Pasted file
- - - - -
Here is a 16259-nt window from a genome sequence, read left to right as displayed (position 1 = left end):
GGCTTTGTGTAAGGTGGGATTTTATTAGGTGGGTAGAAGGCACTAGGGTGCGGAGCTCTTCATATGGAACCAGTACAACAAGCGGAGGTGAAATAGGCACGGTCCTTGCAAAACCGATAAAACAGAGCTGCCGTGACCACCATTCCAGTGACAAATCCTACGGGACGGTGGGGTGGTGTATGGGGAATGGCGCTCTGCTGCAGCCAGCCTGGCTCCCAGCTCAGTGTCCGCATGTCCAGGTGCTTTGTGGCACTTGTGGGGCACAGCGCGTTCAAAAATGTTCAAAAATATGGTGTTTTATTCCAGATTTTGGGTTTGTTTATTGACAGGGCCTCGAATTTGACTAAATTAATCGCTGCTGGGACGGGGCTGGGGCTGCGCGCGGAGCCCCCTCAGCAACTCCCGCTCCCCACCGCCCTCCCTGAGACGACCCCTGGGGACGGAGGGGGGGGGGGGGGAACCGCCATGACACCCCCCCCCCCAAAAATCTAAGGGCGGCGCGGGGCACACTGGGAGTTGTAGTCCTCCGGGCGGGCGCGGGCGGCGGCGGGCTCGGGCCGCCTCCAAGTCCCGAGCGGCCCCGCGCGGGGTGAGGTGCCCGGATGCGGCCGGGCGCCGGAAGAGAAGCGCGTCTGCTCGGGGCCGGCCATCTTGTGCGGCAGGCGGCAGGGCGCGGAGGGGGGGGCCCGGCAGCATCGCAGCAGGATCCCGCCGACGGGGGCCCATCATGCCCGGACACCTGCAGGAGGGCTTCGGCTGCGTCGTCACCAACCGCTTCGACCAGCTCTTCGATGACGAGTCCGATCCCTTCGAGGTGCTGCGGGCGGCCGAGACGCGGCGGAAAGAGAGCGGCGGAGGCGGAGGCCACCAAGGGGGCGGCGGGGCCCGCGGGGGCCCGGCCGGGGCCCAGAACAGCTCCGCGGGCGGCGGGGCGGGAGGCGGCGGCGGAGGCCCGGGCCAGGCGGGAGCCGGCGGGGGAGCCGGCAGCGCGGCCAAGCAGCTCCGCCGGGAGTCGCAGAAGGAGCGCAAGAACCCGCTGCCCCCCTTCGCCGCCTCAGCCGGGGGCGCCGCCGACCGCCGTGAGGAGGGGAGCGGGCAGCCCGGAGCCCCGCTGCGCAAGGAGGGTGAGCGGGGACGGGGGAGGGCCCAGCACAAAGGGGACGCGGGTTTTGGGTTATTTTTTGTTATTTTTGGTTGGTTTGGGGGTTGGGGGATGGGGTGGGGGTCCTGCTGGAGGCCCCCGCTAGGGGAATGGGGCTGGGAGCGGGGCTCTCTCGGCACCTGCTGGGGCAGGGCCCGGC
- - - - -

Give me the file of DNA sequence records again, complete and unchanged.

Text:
Here is a 16259-nt window from a genome sequence, read left to right as displayed (position 1 = left end):
GGCTTTGTGTAAGGTGGGATTTTATTAGGTGGGTAGAAGGCACTAGGGTGCGGAGCTCTTCATATGGAACCAGTACAACAAGCGGAGGTGAAATAGGCACGGTCCTTGCAAAACCGATAAAACAGAGCTGCCGTGACCACCATTCCAGTGACAAATCCTACGGGACGGTGGGGTGGTGTATGGGGAATGGCGCTCTGCTGCAGCCAGCCTGGCTCCCAGCTCAGTGTCCGCATGTCCAGGTGCTTTGTGGCACTTGTGGGGCACAGCGCGTTCAAAAATGTTCAAAAATATGGTGTTTTATTCCAGATTTTGGGTTTGTTTATTGACAGGGCCTCGAATTTGACTAAATTAATCGCTGCTGGGACGGGGCTGGGGCTGCGCGCGGAGCCCCCTCAGCAACTCCCGCTCCCCACCGCCCTCCCTGAGACGACCCCTGGGGACGGAGGGGGGGGGGGGGGAACCGCCATGACACCCCCCCCCCCAAAAATCTAAGGGCGGCGCGGGGCACACTGGGAGTTGTAGTCCTCCGGGCGGGCGCGGGCGGCGGCGGGCTCGGGCCGCCTCCAAGTCCCGAGCGGCCCCGCGCGGGGTGAGGTGCCCGGATGCGGCCGGGCGCCGGAAGAGAAGCGCGTCTGCTCGGGGCCGGCCATCTTGTGCGGCAGGCGGCAGGGCGCGGAGGGGGGGGCCCGGCAGCATCGCAGCAGGATCCCGCCGACGGGGGCCCATCATGCCCGGACACCTGCAGGAGGGCTTCGGCTGCGTCGTCACCAACCGCTTCGACCAGCTCTTCGATGACGAGTCCGATCCCTTCGAGGTGCTGCGGGCGGCCGAGACGCGGCGGAAAGAGAGCGGCGGAGGCGGAGGCCACCAAGGGGGCGGCGGGGCCCGCGGGGGCCCGGCCGGGGCCCAGAACAGCTCCGCGGGCGGCGGGGCGGGAGGCGGCGGCGGAGGCCCGGGCCAGGCGGGAGCCGGCGGGGGAGCCGGCAGCGCGGCCAAGCAGCTCCGCCGGGAGTCGCAGAAGGAGCGCAAGAACCCGCTGCCCCCCTTCGCCGCCTCAGCCGGGGGCGCCGCCGACCGCCGTGAGGAGGGGAGCGGGCAGCCCGGAGCCCCGCTGCGCAAGGAGGGTGAGCGGGGACGGGGGAGGGCCCAGCACAAAGGGGACGCGGGTTTTGGGTTATTTTTTGTTATTTTTGGTTGGTTTGGGGGTTGGGGGATGGGGTGGGGGTCCTGCTGGAGGCCCCCGCTAGGGGAATGGGGCTGGGAGCGGGGCTCTCTCGGCACCTGCTGGGGCAGGGCCCGGC